Many online media do not verify information because fact-checking requires time and resources but does not attract more readers.

Plandemic and Judy Mikovits’ fictional story still live on the websites of major Bulgarian online sites, although the video itself was removed by YouTube and Facebook. This is in conflict with the code of ethical journalism, which should inform the public, but with verified facts and not with misinformation.

To generate a few more clicks, in July some publications didn’t shy away even from exploiting the death of an ambulance worker in Sofia, by speculating that the medic did not actually die of coronavirus, as announced.

This is not just about spreading falsehoods. Denying the existence or seriousness of coronavirus poses a danger to everyone’s health and life.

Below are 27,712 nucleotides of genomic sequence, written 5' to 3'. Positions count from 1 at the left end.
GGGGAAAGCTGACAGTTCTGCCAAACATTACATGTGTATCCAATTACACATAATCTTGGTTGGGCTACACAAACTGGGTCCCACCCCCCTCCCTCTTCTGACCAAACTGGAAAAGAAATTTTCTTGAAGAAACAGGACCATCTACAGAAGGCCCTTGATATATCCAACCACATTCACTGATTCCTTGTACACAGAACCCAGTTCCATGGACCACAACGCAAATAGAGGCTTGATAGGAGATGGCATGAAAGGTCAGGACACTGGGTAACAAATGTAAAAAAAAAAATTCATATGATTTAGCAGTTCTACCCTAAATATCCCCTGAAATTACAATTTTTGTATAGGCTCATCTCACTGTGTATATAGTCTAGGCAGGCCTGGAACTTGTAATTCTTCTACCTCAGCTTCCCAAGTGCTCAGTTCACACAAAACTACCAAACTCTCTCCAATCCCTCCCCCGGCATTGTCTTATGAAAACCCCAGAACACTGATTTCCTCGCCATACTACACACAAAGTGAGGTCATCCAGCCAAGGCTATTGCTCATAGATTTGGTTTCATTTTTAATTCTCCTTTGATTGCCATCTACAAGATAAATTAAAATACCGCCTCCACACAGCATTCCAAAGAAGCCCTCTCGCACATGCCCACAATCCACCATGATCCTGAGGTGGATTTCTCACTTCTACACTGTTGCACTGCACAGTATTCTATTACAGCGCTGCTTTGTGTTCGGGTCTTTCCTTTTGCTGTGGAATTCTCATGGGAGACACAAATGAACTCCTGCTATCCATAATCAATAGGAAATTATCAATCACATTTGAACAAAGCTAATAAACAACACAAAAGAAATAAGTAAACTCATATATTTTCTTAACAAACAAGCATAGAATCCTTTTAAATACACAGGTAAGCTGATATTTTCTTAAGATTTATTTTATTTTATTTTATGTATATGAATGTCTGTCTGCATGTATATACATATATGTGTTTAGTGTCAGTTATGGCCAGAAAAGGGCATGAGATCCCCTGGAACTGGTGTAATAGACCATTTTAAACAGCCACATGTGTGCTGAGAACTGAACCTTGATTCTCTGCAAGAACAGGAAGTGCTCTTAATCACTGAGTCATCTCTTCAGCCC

The rumour that people are being paid to report fake COVID-19 cases gives the impression that coronavirus isn’t real, and social distancing measures are nothing more than unnecessary restrictions favouring the corrupt elite. These speculations can spark anger among the public and make them much more vulnerable to manipulation.

In Bulgaria, where the healthcare system is chronically underfunded and co-payments in cash are a widespread practice, such doubts can be easily exploited.